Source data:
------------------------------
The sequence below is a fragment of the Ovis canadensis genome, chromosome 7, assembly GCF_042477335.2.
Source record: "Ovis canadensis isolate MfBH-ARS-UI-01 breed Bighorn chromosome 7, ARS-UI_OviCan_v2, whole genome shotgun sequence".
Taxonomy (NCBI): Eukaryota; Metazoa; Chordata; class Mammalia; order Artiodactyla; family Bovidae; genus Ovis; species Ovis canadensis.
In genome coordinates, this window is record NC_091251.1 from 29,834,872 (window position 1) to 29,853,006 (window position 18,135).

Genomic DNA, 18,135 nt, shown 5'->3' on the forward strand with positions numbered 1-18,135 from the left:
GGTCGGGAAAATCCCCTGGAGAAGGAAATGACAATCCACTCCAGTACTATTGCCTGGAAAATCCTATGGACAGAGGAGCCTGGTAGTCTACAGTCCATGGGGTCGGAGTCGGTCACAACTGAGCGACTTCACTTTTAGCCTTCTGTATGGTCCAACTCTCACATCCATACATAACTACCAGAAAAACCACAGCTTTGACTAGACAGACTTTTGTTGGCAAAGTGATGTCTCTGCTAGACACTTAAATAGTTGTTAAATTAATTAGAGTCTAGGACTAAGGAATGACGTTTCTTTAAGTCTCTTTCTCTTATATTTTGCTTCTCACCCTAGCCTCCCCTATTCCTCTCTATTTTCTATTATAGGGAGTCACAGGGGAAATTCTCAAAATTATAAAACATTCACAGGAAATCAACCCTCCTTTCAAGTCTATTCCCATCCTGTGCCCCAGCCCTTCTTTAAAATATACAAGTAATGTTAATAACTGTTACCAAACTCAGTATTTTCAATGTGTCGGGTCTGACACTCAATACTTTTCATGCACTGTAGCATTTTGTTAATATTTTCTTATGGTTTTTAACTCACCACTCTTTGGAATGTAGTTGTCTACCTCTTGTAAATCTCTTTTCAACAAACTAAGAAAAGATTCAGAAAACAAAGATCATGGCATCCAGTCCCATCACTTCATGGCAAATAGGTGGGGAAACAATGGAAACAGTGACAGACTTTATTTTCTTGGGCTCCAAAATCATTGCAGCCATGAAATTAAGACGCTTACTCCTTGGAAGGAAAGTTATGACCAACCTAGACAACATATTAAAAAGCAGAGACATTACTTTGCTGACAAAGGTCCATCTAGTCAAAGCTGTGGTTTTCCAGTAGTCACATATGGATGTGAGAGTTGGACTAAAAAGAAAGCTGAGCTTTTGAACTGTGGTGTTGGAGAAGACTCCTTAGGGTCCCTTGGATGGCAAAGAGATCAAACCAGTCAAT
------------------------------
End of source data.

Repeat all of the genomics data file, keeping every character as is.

The sequence below is a fragment of the Ovis canadensis genome, chromosome 7, assembly GCF_042477335.2.
Source record: "Ovis canadensis isolate MfBH-ARS-UI-01 breed Bighorn chromosome 7, ARS-UI_OviCan_v2, whole genome shotgun sequence".
Taxonomy (NCBI): Eukaryota; Metazoa; Chordata; class Mammalia; order Artiodactyla; family Bovidae; genus Ovis; species Ovis canadensis.
In genome coordinates, this window is record NC_091251.1 from 29,834,872 (window position 1) to 29,853,006 (window position 18,135).

Genomic DNA, 18,135 nt, shown 5'->3' on the forward strand with positions numbered 1-18,135 from the left:
GGTCGGGAAAATCCCCTGGAGAAGGAAATGACAATCCACTCCAGTACTATTGCCTGGAAAATCCTATGGACAGAGGAGCCTGGTAGTCTACAGTCCATGGGGTCGGAGTCGGTCACAACTGAGCGACTTCACTTTTAGCCTTCTGTATGGTCCAACTCTCACATCCATACATAACTACCAGAAAAACCACAGCTTTGACTAGACAGACTTTTGTTGGCAAAGTGATGTCTCTGCTAGACACTTAAATAGTTGTTAAATTAATTAGAGTCTAGGACTAAGGAATGACGTTTCTTTAAGTCTCTTTCTCTTATATTTTGCTTCTCACCCTAGCCTCCCCTATTCCTCTCTATTTTCTATTATAGGGAGTCACAGGGGAAATTCTCAAAATTATAAAACATTCACAGGAAATCAACCCTCCTTTCAAGTCTATTCCCATCCTGTGCCCCAGCCCTTCTTTAAAATATACAAGTAATGTTAATAACTGTTACCAAACTCAGTATTTTCAATGTGTCGGGTCTGACACTCAATACTTTTCATGCACTGTAGCATTTTGTTAATATTTTCTTATGGTTTTTAACTCACCACTCTTTGGAATGTAGTTGTCTACCTCTTGTAAATCTCTTTTCAACAAACTAAGAAAAGATTCAGAAAACAAAGATCATGGCATCCAGTCCCATCACTTCATGGCAAATAGGTGGGGAAACAATGGAAACAGTGACAGACTTTATTTTCTTGGGCTCCAAAATCATTGCAGCCATGAAATTAAGACGCTTACTCCTTGGAAGGAAAGTTATGACCAACCTAGACAACATATTAAAAAGCAGAGACATTACTTTGCTGACAAAGGTCCATCTAGTCAAAGCTGTGGTTTTCCAGTAGTCACATATGGATGTGAGAGTTGGACTAAAAAGAAAGCTGAGCTTTTGAACTGTGGTGTTGGAGAAGACTCCTTAGGGTCCCTTGGATGGCAAAGAGATCAAACCAGTCAAT